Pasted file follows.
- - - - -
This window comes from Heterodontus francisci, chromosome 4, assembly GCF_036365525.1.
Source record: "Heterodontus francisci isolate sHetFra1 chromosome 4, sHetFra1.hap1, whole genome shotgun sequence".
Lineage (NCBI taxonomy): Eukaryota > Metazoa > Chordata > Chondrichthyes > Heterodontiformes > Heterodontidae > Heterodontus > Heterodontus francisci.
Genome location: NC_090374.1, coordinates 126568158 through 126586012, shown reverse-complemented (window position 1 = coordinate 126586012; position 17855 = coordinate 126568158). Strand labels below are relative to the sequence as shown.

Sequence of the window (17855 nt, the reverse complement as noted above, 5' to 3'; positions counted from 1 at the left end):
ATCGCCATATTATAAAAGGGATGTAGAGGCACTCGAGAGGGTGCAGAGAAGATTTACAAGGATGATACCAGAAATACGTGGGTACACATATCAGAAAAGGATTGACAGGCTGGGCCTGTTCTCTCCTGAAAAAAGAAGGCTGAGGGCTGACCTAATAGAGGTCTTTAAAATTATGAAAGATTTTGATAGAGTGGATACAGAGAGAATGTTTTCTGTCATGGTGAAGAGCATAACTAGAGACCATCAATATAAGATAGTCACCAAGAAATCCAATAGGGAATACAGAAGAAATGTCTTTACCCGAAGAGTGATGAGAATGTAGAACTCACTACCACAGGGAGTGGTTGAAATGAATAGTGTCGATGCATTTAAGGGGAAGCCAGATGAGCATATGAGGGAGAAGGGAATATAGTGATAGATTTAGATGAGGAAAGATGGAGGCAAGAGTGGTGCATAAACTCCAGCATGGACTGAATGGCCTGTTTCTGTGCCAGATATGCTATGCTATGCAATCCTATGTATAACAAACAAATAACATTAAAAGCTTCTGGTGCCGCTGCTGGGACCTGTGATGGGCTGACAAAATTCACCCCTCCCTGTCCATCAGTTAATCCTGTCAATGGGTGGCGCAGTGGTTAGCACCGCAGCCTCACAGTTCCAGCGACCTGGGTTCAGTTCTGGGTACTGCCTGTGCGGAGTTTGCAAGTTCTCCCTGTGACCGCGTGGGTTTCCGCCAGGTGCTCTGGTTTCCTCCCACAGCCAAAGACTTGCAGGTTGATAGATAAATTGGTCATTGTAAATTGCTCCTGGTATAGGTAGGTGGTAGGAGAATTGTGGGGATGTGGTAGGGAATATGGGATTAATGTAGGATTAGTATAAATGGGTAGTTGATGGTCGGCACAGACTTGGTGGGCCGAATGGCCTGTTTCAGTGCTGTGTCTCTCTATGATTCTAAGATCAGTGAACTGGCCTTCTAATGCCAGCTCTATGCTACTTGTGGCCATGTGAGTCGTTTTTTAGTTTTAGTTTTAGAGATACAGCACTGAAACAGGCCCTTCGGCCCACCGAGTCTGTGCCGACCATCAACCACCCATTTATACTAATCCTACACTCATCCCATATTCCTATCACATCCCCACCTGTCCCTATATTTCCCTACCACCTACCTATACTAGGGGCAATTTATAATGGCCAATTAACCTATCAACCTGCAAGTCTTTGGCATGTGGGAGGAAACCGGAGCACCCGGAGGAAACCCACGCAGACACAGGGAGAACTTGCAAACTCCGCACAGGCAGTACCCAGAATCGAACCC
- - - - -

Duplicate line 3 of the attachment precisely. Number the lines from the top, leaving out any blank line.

Lineage (NCBI taxonomy): Eukaryota > Metazoa > Chordata > Chondrichthyes > Heterodontiformes > Heterodontidae > Heterodontus > Heterodontus francisci.